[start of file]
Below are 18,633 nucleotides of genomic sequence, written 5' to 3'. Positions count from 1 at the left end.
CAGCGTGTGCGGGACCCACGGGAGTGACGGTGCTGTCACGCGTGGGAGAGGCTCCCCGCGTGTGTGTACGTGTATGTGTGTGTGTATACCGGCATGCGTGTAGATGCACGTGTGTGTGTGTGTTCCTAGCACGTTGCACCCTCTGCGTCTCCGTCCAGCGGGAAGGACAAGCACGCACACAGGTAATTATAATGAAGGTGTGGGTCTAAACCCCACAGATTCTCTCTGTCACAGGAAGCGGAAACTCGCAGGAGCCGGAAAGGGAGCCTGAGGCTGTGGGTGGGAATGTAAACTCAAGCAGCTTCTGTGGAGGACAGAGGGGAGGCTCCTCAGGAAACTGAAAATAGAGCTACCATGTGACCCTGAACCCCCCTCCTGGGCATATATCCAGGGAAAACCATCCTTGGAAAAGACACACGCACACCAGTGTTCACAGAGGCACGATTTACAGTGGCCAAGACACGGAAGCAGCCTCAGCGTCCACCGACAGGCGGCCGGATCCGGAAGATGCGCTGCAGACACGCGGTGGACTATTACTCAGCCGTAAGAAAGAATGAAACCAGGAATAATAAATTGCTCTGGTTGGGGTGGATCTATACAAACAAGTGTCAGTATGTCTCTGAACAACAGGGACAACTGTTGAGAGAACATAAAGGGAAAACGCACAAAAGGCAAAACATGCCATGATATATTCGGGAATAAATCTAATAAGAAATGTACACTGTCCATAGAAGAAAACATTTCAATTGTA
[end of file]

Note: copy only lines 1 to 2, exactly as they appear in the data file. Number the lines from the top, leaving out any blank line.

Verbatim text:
Below are 18,633 nucleotides of genomic sequence, written 5' to 3'. Positions count from 1 at the left end.
CAGCGTGTGCGGGACCCACGGGAGTGACGGTGCTGTCACGCGTGGGAGAGGCTCCCCGCGTGTGTGTACGTGTATGTGTGTGTGTATACCGGCATGCGTGTAGATGCACGTGTGTGTGTGTGTTCCTAGCACGTTGCACCCTCTGCGTCTCCGTCCAGCGGGAAGGACAAGCACGCACACAGGTAATTATAATGAAGGTGTGGGTCTAAACCCCACAGATTCTCTCTGTCACAGGAAGCGGAAACTCGCAGGAGCCGGAAAGGGAGCCTGAGGCTGTGGGTGGGAATGTAAACTCAAGCAGCTTCTGTGGAGGACAGAGGGGAGGCTCCTCAGGAAACTGAAAATAGAGCTACCATGTGACCCTGAACCCCCCTCCTGGGCATATATCCAGGGAAAACCATCCTTGGAAAAGACACACGCACACCAGTGTTCACAGAGGCACGATTTACAGTGGCCAAGACACGGAAGCAGCCTCAGCGTCCACCGACAGGCGGCCGGATCCGGAAGATGCGCTGCAGACACGCGGTGGACTATTACTCAGCCGTAAGAAAGAATGAAACCAGGAATAATAAATTGCTCTGGTTGGGGTGGATCTATACAAACAAGTGTCAGTATGTCTCTGAACAACAGGGACAACTGTTGAGAGAACATAAAGGGAAAACGCACAAAAGGCAAAACATGCCATGATATATTCGGGAATAAATCTAATAAGAAATGTACACTGTCCATAGAAGAAAACATTTCAATTGTA